Dorothy Aidulis

What is it you do? Describe your job and the ways it links to STEM

I run my own business developing and providing science and STEM education services, to help a wide variety of people meet their STEM goals, one step at a time! I run After-School Science Clubs (Dr Dot’s Science Club), deliver Workshops for Brownies and Guides, and tutor school and University students. I am now developing online courses for students and others interested in improving their science and STEM skills and confidence. I am an invited speaker at various events, present regularly at conferences and exhibitions, and give advice to schools and other organisations on the content and format of science and STEM resources. I’ve recently advised on a STEM Engineering challenge for the charity We Are Futures, and am the Science and Educational Advisor for a Virtual Reality game to teach students about cell physiology. I am also organising a STEM conference for schools with one of the teachers I work with.

How did you get to this job? Talk us through your route to this role, in terms of education and career 

I studied science subjects at school, then a Pharmacology degree and PhD at University. I then worked on various science research projects in Scotland and England both as post-doctoral researcher and Research Technician. A lot of this involved temporary contracts and moving around, so then I trained as a teacher and taught High School science in England for a couple of years.

Another decision point came when I relocated back to Scotland, and an opportunity came up to teach at Glasgow University, where I was a lecturer for 15 years. I led the 3rd Year Pharmacology programme and was Graduate Attributes Champion for Medical, Veterinary and Life Sciences. In this role I developed initiatives for helping students build a wide range of skills, including an annual Careers Afternoon with students and employers. The Student Enterprise Manager also spoke at these sessions, which raised my own awareness of starting a business as a viable career option. Thus a seed was planted!

Starting my own business in science in 2018 was one of the best decisions I ever made! I was at a point in my career where much as I loved it I felt something was “missing”… but sensed a lot of other things (skills, experience, life decisions, ambitions) coming together - so decided take the plunge and founded my  Company, STEM Scotland Ltd.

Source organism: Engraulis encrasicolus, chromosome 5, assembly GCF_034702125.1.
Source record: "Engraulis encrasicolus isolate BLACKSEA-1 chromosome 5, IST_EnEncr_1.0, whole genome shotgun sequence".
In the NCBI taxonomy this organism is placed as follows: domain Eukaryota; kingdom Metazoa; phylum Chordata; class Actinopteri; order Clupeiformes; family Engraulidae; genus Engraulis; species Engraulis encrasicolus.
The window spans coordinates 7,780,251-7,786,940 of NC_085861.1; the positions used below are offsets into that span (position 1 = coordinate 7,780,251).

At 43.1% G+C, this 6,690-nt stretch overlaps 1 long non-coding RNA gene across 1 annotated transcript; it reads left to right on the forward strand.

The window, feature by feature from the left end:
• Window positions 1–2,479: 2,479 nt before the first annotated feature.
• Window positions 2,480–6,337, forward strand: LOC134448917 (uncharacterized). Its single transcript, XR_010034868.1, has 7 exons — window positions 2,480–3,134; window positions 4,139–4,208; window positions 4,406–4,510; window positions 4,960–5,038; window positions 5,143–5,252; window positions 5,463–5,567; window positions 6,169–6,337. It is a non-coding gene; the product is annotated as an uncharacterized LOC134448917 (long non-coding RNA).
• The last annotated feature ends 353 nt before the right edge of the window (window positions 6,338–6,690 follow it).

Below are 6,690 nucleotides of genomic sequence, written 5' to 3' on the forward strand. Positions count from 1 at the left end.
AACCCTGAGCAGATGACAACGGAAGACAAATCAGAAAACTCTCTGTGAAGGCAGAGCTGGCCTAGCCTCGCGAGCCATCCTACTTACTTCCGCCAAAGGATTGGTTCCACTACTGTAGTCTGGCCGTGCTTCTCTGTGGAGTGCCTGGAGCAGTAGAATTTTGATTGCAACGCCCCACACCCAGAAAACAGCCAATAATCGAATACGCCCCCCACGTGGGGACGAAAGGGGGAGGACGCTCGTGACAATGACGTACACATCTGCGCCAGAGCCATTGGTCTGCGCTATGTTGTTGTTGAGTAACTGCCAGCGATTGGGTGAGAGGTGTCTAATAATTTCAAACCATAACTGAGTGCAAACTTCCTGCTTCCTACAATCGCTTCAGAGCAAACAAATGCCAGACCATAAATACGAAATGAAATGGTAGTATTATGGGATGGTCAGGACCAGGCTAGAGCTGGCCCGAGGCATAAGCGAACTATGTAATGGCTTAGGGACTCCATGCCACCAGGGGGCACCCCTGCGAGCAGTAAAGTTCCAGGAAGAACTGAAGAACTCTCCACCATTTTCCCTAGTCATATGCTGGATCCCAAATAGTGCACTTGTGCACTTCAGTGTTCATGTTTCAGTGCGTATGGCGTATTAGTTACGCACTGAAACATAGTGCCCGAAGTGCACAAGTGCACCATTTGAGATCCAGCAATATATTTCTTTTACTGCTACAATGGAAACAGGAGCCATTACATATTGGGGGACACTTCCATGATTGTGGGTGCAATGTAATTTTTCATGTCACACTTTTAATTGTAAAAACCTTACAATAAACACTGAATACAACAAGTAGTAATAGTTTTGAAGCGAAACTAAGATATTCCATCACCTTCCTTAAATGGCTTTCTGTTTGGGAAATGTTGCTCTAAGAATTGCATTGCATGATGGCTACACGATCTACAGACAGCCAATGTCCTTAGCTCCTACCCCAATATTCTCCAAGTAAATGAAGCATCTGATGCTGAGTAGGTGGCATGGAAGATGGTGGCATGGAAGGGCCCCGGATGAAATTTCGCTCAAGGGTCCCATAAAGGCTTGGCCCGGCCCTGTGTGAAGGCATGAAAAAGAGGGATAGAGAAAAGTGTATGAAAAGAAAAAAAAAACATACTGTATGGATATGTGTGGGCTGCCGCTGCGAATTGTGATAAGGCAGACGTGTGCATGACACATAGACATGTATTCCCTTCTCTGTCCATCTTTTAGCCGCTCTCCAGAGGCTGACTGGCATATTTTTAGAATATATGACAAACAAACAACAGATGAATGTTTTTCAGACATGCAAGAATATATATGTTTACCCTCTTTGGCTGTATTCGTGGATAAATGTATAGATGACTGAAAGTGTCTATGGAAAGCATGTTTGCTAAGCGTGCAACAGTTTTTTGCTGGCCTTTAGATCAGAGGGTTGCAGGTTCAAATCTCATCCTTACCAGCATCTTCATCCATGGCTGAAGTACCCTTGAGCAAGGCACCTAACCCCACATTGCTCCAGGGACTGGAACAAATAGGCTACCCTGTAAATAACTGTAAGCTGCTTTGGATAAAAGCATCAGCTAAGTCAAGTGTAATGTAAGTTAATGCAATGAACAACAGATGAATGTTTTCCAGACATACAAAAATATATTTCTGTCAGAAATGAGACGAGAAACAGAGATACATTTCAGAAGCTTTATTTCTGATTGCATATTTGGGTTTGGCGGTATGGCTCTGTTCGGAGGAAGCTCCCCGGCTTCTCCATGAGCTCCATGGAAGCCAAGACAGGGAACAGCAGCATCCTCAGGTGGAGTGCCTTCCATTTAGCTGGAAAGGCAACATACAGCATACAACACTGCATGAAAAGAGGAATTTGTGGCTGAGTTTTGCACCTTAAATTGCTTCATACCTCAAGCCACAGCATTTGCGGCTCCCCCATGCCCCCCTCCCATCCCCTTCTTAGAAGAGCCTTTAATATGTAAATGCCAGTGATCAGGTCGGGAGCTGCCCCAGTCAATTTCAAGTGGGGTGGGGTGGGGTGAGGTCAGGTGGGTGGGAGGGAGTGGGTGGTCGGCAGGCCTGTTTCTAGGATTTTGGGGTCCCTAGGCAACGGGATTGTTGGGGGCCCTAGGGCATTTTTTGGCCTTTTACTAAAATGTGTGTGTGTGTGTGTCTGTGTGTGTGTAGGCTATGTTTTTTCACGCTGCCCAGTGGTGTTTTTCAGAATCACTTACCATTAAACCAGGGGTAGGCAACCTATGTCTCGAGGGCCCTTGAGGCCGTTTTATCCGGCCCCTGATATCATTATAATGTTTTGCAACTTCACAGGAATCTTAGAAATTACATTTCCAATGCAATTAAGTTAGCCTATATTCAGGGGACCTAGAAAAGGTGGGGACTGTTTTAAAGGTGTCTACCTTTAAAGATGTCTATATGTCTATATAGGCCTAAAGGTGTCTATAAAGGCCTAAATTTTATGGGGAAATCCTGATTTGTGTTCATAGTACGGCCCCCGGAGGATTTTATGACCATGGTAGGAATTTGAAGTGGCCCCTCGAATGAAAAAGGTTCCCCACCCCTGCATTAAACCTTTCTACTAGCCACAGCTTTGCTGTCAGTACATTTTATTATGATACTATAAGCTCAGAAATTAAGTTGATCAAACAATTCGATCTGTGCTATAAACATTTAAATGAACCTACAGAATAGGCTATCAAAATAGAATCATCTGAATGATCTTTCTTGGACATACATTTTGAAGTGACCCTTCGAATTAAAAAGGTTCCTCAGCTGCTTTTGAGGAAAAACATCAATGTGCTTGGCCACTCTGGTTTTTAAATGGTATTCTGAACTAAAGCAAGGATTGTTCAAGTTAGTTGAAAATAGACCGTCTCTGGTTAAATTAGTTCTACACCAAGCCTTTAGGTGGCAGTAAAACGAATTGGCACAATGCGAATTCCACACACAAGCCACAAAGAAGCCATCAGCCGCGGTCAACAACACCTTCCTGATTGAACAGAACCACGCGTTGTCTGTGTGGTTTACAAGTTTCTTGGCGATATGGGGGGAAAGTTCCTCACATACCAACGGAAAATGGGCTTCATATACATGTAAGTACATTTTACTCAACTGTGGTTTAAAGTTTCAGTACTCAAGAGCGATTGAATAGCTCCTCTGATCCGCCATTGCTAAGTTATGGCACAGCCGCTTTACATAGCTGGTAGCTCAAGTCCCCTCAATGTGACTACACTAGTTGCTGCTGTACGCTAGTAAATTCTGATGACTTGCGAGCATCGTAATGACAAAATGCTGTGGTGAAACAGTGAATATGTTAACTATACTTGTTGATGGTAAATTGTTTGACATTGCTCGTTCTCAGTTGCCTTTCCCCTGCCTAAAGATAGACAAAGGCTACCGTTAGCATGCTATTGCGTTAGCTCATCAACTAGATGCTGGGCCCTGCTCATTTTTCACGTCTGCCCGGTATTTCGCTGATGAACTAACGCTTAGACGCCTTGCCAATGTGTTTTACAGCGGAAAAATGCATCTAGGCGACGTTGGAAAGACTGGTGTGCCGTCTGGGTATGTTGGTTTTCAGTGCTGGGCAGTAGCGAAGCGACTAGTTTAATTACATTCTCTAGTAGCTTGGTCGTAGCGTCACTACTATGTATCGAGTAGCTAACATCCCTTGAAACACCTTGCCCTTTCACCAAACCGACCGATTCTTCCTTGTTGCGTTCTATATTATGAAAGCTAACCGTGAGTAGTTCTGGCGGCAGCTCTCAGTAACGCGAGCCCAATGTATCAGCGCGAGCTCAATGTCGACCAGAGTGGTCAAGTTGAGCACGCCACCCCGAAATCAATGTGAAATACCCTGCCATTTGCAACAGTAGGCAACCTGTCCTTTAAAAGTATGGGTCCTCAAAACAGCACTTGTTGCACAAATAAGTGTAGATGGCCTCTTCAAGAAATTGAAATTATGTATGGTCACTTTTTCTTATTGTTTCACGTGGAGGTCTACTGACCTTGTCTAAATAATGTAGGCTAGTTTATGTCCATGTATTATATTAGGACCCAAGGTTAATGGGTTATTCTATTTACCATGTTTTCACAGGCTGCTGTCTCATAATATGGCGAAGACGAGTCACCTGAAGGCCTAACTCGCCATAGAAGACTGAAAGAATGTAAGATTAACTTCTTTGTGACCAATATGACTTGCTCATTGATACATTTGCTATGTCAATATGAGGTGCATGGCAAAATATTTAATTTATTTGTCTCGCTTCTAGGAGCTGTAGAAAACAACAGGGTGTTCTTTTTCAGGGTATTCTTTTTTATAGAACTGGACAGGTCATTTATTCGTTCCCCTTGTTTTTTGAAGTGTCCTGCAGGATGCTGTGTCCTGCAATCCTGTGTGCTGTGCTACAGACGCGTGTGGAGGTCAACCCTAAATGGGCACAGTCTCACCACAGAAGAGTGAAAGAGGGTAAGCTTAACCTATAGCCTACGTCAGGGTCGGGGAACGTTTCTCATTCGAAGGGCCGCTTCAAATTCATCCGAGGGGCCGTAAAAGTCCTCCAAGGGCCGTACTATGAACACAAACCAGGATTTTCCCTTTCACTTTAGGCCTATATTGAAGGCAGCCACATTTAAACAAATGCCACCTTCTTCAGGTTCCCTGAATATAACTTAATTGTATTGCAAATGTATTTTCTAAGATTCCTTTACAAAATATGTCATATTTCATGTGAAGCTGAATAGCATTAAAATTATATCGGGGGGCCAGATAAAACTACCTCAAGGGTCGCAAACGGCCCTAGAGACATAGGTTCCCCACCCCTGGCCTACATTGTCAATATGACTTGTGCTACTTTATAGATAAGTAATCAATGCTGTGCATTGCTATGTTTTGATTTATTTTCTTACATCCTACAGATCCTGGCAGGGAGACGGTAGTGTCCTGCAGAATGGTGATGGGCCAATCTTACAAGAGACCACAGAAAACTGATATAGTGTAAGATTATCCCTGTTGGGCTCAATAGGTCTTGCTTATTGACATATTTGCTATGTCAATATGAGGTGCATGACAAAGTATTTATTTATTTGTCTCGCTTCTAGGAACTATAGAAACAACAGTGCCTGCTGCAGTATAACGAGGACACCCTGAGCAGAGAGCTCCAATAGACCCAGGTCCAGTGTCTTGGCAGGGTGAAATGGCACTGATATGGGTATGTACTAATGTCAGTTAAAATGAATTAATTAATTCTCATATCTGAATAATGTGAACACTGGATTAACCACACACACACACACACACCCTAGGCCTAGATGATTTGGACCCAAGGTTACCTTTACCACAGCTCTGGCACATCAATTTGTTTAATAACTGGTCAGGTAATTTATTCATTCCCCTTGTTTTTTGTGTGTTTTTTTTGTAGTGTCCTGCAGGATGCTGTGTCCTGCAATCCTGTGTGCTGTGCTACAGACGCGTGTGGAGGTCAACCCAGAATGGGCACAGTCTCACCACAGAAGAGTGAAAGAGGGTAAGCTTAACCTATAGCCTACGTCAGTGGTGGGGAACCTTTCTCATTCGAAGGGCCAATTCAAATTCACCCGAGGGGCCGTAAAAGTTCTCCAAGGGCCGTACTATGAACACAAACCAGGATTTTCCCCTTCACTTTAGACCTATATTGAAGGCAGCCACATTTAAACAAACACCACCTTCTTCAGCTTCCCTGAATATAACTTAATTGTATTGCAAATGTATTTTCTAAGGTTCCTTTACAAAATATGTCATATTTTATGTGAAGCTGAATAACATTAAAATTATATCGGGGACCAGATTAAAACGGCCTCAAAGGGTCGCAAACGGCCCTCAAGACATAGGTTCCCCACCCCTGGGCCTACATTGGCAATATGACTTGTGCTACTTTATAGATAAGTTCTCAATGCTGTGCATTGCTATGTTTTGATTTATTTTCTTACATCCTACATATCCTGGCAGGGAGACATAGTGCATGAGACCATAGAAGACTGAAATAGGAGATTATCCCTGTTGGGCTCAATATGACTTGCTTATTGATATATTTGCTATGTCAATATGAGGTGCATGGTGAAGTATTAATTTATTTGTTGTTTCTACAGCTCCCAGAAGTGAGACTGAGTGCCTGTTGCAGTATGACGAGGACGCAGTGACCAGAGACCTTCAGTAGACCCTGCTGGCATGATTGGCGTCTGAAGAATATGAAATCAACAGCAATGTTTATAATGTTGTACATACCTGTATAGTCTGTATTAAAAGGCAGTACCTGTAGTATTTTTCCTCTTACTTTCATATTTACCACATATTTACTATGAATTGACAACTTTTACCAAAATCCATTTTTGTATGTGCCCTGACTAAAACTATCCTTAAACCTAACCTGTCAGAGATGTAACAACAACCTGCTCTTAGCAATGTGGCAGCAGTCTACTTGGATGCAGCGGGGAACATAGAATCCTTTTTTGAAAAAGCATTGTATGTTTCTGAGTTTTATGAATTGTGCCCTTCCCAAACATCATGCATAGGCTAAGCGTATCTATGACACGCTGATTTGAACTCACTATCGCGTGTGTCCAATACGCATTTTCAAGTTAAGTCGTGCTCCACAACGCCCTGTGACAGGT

How relevant is your degree/highest qualification?

I have a PhD in Pharmacology, a Postgraduate Certificate in Academic Practice, and a PGCE. These are all very relevant, as every day I use the skills I developed while achieving these qualifications. These have also given me experience, confidence and contacts, which are hugely important and relevant for running my own science education company.

What or who inspired you to study and work in a STEM role?

I didn’t realise at the time, but one of my greatest influences is my dad! My dad was an engineer and worked with computers in the very early days before anyone had a computer at home. I loved the “Ladybird” books with Marie Curie (who discovered the element Radium) and one about Constellations, which got me fascinated with the night sky and the idea something else was “out there”. I remember watching “Tomorrow’s World” (where I first heard the word “antibody”), and one of my favourite books was “The Rest of the Robots” by Isaac Asimov – look where Robotics has taken us now!

At school my 6th Year Chemistry teacher was very inspiring! He had a canoe and would paddle down the river to collect water samples for my project on Water Quality in the River Clyde, then drew elaborate diagrams on the board of what to do if your canoe got stuck in a weir. I love this aspect of relating science to everyday life, which is really my main inspiration. Science/STEM is everywhere!